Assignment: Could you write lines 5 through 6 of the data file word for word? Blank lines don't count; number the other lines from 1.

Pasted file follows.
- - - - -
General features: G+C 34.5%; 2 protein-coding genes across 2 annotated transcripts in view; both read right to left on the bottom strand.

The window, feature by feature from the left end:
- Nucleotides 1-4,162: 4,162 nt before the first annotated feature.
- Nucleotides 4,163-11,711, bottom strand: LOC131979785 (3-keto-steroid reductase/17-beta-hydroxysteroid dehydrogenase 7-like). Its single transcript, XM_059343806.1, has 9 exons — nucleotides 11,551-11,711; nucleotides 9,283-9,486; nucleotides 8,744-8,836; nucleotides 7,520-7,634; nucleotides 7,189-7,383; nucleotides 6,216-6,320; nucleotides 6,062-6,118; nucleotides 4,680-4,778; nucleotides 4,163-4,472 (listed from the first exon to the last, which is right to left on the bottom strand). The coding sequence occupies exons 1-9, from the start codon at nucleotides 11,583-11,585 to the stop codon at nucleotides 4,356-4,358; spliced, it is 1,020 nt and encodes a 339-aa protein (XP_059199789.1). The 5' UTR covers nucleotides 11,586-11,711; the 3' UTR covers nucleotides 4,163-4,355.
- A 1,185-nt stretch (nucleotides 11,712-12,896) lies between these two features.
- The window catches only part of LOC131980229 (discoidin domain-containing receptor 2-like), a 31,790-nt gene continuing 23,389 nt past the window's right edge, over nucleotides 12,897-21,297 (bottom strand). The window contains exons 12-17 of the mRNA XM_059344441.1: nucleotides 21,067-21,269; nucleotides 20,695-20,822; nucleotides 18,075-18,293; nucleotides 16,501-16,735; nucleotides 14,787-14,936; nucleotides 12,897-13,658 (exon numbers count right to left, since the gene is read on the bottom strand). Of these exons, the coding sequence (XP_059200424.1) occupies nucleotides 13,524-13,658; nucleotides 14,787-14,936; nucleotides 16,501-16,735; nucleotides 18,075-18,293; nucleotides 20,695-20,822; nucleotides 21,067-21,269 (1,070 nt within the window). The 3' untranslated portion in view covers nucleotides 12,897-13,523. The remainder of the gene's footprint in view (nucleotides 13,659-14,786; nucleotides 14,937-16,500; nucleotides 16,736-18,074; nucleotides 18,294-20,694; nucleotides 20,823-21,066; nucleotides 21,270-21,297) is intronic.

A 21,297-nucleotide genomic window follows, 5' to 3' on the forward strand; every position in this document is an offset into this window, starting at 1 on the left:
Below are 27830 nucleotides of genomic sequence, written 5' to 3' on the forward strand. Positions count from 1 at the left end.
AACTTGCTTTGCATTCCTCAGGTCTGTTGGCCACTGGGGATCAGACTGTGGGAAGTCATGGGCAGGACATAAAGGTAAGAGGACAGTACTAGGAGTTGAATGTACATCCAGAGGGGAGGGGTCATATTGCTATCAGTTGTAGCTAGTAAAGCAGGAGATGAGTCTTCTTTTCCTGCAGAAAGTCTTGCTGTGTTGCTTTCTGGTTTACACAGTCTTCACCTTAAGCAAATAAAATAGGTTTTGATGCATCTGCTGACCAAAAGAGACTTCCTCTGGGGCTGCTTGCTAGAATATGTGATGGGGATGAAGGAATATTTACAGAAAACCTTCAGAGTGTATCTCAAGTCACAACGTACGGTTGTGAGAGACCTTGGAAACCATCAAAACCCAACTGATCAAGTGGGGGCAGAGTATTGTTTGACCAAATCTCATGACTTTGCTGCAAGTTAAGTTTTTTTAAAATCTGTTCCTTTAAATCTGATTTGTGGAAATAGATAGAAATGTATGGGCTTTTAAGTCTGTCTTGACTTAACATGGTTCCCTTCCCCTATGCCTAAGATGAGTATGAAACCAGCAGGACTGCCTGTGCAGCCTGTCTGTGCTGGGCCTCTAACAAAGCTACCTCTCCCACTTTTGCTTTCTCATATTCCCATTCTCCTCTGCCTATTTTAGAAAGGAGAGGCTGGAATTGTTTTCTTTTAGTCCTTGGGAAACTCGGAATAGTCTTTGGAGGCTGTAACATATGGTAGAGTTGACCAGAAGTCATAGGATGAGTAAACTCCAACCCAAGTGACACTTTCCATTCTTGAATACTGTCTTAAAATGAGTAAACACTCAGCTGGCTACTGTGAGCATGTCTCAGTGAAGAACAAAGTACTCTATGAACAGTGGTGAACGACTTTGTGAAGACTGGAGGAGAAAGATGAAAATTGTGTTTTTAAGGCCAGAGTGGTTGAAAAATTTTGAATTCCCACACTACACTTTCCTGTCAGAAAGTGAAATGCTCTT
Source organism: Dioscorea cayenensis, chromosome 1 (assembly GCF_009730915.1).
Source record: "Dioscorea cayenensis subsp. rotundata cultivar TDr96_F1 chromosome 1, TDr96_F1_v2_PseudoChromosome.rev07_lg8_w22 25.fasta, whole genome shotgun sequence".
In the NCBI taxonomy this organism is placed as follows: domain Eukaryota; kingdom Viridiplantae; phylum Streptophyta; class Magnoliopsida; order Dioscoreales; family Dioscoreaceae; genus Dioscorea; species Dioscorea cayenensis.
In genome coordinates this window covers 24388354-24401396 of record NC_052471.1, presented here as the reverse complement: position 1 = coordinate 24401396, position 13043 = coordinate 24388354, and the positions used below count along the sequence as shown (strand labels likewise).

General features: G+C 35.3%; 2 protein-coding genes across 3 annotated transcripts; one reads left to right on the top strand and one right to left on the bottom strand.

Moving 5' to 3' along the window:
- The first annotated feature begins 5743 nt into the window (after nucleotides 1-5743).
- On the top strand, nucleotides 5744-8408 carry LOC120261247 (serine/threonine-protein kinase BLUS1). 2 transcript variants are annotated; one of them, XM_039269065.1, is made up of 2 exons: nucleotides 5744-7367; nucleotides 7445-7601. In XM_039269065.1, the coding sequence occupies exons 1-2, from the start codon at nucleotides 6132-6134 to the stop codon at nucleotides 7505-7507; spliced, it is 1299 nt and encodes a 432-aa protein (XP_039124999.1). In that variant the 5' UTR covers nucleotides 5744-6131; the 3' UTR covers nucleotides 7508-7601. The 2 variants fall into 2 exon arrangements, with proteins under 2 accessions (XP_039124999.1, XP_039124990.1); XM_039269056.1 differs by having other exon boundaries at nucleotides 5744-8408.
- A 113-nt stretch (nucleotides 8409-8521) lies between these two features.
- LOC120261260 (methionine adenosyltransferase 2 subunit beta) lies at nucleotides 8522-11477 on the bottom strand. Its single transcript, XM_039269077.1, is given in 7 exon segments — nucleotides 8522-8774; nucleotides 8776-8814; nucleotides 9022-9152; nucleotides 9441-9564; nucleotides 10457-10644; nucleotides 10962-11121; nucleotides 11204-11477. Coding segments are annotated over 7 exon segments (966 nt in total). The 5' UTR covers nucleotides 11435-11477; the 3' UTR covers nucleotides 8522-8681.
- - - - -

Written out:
- A 1,185-nt stretch (nucleotides 11,712-12,896) lies between these two features.
- The window catches only part of LOC131980229 (discoidin domain-containing receptor 2-like), a 31,790-nt gene continuing 23,389 nt past the window's right edge, over nucleotides 12,897-21,297 (bottom strand). The window contains exons 12-17 of the mRNA XM_059344441.1: nucleotides 21,067-21,269; nucleotides 20,695-20,822; nucleotides 18,075-18,293; nucleotides 16,501-16,735; nucleotides 14,787-14,936; nucleotides 12,897-13,658 (exon numbers count right to left, since the gene is read on the bottom strand). Of these exons, the coding sequence (XP_059200424.1) occupies nucleotides 13,524-13,658; nucleotides 14,787-14,936; nucleotides 16,501-16,735; nucleotides 18,075-18,293; nucleotides 20,695-20,822; nucleotides 21,067-21,269 (1,070 nt within the window). The 3' untranslated portion in view covers nucleotides 12,897-13,523. The remainder of the gene's footprint in view (nucleotides 13,659-14,786; nucleotides 14,937-16,500; nucleotides 16,736-18,074; nucleotides 18,294-20,694; nucleotides 20,823-21,066; nucleotides 21,270-21,297) is intronic.